I don't want to hide out in the house for the rest of my life, but I don't want to be in the position of potentially killing someone whose threat to my person might not seem, to him, to be at the same level as it is to me. And ending my days in prisn is also unacceptable.

    Any thoughts?
     
  11. rugerman07

    rugerman07 Member

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  12. Gouranga

    Gouranga Member

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    We actually covered this a bit in out CCW class. First #1, in NC pointing the weapon at someone equates to the use of deadly force. So if you do not have legal cause to pull the trigger you just committed a felony.

    #2 is trickier. In almost any case I would not advise pulling the gun out of the holster unless you are already in a situation meeting the use of deadly force, in which case it should be on target NOT pointed away.

    The type of examples in our CCW class that the instructor said might call for #2, you come out into your garage and there is a person stealing your car. In NC you CANNOT use deadly force to protect property do pointing the gun at him is not legal. However, you would also be in a pretty threatening situation having you gun our of the holster pointed down COULD be construed as an acceptable escalation of force to ensure the criminal does not come after you.
     
  13. husbandofaromanian

    husbandofaromanian Member

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    Uh, for me this is not theory. I own a retail store. After closing a man pulled to the front of the store asking me if I had a battery. I told him I didn't know and that I was in a hurry & had to leave. He got very verbally aggressive and followed me to the back of my store as I walked to my car. As I got in my car he had just about caught up to me (I was walking verry quickly). I waived as I started driving off with him standing there. Suddenly I hear a loud thud on my car. I didn't know if he hit or shot the car. I pulled forward about 20 yards (a block wall is in front of me instead of the exit), pulled my pistol, opened my door & looked back at him prepared to shoot I WAS POINTING MY PISTOL AT MY CAR DOOR INSTEAD OF AT HIM he continued to ask about this battery. I called 911 with my left hand as I held my pistol in my right. During the call with 911 he took off running.
    To me it was very important not to go all the way and point the pistol at him. I still don't know if he was simply mentally unstable or trying to rob me, because the technique he was using would be ideal for a robbery. There is still a dent on my back panel where he hit it with his hand.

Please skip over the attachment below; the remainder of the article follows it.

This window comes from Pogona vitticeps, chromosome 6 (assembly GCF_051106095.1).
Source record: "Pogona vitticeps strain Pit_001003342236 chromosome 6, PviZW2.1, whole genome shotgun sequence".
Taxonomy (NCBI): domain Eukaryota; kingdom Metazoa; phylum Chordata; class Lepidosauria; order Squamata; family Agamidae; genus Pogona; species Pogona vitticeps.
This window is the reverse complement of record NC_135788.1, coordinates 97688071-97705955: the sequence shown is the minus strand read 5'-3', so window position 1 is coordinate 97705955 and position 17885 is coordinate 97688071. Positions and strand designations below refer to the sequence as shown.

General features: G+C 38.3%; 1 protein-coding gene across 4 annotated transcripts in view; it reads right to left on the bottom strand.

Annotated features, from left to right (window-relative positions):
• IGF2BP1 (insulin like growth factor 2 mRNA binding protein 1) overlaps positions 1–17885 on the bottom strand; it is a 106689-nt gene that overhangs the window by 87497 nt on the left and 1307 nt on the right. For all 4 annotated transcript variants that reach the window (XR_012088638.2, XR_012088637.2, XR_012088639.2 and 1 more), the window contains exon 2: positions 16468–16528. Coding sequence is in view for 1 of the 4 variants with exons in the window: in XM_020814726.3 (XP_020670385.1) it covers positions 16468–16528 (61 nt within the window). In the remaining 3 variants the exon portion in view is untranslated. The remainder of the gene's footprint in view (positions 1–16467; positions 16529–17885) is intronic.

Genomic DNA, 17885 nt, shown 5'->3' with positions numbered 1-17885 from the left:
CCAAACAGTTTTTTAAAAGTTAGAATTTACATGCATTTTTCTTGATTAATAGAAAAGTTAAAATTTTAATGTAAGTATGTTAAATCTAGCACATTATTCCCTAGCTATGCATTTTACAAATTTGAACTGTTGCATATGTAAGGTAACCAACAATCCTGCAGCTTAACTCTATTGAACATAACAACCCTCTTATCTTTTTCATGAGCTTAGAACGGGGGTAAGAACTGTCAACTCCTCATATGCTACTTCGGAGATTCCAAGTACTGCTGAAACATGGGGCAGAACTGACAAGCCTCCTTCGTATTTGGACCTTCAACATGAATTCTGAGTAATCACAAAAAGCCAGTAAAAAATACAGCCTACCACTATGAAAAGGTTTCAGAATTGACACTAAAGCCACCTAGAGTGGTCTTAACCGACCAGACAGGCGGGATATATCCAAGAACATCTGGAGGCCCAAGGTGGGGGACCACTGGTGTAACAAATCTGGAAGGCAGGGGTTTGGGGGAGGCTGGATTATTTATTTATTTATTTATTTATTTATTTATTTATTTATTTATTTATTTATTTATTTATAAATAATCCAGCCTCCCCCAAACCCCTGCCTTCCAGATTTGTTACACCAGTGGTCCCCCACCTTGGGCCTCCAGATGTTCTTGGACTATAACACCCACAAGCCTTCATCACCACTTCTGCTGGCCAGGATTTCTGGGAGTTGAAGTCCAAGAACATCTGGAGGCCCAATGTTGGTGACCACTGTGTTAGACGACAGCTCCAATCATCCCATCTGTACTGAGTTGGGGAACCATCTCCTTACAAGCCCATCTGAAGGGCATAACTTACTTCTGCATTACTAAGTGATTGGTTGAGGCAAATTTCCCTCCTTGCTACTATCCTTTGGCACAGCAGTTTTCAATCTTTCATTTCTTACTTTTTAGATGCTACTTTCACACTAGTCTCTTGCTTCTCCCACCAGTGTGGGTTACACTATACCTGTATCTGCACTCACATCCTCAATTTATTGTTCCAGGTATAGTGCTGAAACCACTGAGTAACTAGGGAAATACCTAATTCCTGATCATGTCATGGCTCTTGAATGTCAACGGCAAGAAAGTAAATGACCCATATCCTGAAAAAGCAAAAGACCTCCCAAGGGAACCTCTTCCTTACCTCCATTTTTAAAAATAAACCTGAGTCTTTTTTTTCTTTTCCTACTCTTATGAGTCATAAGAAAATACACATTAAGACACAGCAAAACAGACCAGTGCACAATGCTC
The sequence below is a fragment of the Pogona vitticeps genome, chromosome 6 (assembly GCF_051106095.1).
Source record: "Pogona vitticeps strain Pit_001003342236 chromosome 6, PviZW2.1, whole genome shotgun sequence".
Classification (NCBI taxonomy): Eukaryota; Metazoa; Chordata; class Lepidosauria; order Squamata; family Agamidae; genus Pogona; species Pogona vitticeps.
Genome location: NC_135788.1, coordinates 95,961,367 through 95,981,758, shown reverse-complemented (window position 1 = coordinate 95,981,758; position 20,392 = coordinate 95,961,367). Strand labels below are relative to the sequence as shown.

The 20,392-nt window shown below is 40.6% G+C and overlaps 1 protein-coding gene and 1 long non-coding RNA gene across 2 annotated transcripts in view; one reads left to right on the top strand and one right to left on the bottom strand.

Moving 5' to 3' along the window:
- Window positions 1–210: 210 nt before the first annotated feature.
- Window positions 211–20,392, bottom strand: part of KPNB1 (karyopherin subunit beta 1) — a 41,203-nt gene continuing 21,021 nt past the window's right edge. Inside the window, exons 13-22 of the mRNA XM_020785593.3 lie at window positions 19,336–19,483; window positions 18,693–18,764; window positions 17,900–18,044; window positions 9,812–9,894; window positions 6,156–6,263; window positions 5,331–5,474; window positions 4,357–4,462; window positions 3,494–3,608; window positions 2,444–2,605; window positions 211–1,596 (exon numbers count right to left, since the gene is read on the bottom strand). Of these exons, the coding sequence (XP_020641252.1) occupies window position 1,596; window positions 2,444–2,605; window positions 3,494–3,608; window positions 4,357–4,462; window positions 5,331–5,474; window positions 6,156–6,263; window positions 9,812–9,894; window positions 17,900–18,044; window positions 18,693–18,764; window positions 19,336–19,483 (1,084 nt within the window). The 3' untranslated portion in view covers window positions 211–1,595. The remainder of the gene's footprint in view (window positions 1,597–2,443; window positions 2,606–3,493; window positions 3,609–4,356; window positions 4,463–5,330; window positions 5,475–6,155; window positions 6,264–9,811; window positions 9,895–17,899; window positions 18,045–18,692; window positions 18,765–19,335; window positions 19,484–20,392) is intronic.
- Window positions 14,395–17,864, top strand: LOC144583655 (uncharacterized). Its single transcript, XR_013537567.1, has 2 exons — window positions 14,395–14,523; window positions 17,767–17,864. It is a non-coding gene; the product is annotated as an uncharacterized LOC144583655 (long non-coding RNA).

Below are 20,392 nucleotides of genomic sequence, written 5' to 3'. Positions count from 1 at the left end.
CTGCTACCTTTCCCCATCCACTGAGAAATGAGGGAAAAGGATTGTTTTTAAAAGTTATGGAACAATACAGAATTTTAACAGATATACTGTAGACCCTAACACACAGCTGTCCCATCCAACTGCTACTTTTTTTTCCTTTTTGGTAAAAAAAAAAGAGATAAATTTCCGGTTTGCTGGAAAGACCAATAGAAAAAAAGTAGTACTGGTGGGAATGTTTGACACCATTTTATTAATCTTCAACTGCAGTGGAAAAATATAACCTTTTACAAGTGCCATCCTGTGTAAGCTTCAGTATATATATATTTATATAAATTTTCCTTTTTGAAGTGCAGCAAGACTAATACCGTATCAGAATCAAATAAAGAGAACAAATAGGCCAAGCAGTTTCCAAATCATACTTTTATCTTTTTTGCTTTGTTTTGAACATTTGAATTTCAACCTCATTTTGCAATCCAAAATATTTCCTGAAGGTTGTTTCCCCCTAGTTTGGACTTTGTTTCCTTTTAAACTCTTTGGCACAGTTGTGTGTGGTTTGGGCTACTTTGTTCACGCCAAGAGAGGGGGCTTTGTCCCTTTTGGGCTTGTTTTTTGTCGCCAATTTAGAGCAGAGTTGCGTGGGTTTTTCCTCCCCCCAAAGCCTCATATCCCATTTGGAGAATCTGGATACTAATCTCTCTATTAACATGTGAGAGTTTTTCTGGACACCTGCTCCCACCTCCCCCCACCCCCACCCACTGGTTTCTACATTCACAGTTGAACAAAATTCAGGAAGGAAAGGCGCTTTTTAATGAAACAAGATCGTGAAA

14. divemedic

    divemedic Member

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    There is a lot of misinformation in this thread, especially concerning Florida law.

    In Florida, the mere pointing of a gun at someone is, as a matter of law, NOT deadly force. It may not be in other states, either. Remember that deadly force is force that is LIKELY to cause death or serious bodily injury. Pointing a gun without firing it does not even come close to that level.

    For Florida, see: Riviero v State, 871 So.2d 953 (Fla. 3DCA 2004)

    It is likely not brandishing, either. In every state of which I am aware, brandishing has a self defense exception. There are many more times where the mere presence of a firearm deters a would be attacker without a shot being fired than there are cases where shots ARE fired. For example:

    790.10 Improper exhibition of dangerous weapons or firearms.--If any person having or carrying any dirk, sword, sword cane, firearm, electric weapon or device, or other weapon shall, in the presence of one or more persons, exhibit the same in a rude, careless, angry, or threatening manner, not in necessary self-defense, the person so offending shall be guilty of a misdemeanor of the first degree, punishable as provided in s. 775.082 or s. 775.083.
     
  15. rugerman07

    rugerman07 Member

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    Yeah, but what about, you put your hand on your gun, but don't draw, leave it holstered and give a verbal command to back away? I can't see where that would be considered brandishing in any state that allows concealed carry.
     
  16. mljdeckard

    mljdeckard Member

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    Fortunately for us, Utah's law has been clarified. As it has been changed, simply holding or showing your gun is not in and of itself brandishing or making a threat. This was grey area that had caused a few problems.